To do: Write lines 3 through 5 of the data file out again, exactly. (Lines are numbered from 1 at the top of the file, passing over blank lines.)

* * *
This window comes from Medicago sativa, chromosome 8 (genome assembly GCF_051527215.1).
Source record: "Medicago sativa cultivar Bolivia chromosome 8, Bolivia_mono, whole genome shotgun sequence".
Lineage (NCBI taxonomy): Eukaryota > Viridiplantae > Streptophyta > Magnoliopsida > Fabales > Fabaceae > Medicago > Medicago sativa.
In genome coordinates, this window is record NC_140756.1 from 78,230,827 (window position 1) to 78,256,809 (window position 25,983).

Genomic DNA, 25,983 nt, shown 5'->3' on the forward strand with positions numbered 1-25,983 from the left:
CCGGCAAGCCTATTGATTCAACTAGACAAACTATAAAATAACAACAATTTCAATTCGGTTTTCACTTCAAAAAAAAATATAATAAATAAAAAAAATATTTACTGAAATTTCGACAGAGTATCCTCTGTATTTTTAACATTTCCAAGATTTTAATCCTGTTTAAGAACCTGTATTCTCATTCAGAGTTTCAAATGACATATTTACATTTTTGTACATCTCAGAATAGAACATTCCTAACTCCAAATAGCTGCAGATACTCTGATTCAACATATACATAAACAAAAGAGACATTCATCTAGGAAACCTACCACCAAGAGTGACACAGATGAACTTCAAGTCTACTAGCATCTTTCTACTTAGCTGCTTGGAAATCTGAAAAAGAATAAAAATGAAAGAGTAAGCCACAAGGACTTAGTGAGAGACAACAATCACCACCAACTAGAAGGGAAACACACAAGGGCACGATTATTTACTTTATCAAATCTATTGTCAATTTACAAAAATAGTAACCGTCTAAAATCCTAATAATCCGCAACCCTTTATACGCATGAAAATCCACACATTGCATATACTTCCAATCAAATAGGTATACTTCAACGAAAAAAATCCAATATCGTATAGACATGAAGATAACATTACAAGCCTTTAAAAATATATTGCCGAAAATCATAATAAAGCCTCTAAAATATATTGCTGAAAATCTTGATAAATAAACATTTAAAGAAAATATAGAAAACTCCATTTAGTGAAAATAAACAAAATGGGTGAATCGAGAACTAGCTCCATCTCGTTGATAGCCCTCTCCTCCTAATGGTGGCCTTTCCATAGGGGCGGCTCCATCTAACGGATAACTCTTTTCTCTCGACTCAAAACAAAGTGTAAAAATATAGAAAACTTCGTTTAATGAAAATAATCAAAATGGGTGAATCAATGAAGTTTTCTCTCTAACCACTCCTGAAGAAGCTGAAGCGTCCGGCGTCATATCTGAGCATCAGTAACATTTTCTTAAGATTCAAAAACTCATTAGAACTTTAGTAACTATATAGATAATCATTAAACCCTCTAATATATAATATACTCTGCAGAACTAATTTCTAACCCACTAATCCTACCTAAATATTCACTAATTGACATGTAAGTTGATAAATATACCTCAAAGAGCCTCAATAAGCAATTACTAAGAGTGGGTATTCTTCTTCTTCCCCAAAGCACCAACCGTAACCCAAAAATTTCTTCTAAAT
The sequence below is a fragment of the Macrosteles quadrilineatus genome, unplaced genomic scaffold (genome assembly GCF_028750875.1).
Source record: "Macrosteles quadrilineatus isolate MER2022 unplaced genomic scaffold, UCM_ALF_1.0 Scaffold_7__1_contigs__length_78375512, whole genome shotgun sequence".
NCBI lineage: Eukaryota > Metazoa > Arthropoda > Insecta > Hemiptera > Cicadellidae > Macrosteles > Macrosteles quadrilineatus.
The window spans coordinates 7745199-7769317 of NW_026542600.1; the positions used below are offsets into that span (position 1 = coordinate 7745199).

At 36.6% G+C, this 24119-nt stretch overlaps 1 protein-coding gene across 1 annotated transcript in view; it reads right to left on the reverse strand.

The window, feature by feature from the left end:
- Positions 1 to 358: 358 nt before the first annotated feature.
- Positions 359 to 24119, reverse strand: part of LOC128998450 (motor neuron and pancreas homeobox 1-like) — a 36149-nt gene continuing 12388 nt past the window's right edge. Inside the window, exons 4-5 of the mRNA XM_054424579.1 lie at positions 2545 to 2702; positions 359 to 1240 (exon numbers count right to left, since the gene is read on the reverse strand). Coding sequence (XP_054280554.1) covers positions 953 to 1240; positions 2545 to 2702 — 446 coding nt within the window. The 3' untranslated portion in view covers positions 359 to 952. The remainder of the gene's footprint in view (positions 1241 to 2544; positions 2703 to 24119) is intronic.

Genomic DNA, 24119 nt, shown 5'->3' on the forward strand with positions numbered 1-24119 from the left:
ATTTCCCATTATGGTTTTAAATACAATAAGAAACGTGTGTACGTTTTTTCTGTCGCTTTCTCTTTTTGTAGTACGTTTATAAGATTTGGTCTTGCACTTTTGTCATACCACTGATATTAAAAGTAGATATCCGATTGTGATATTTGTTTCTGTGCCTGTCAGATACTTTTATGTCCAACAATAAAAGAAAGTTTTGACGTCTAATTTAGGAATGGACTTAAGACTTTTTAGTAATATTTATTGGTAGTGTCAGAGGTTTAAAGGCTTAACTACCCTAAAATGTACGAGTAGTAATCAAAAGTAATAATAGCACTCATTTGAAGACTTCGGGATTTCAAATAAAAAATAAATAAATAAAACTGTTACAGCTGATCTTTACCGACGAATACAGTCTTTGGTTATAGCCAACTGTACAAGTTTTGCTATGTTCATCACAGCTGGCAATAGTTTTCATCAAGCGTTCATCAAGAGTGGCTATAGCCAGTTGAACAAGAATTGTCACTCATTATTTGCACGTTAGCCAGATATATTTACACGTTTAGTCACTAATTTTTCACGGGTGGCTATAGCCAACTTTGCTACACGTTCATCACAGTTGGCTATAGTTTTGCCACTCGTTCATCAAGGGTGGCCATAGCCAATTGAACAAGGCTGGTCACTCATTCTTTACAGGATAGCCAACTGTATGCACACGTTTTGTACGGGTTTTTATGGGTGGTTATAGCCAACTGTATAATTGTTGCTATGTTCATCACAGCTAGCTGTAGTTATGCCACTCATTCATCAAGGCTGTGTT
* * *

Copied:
Lineage (NCBI taxonomy): Eukaryota > Viridiplantae > Streptophyta > Magnoliopsida > Fabales > Fabaceae > Medicago > Medicago sativa.
In genome coordinates, this window is record NC_140756.1 from 78,230,827 (window position 1) to 78,256,809 (window position 25,983).

Genomic DNA, 25,983 nt, shown 5'->3' on the forward strand with positions numbered 1-25,983 from the left: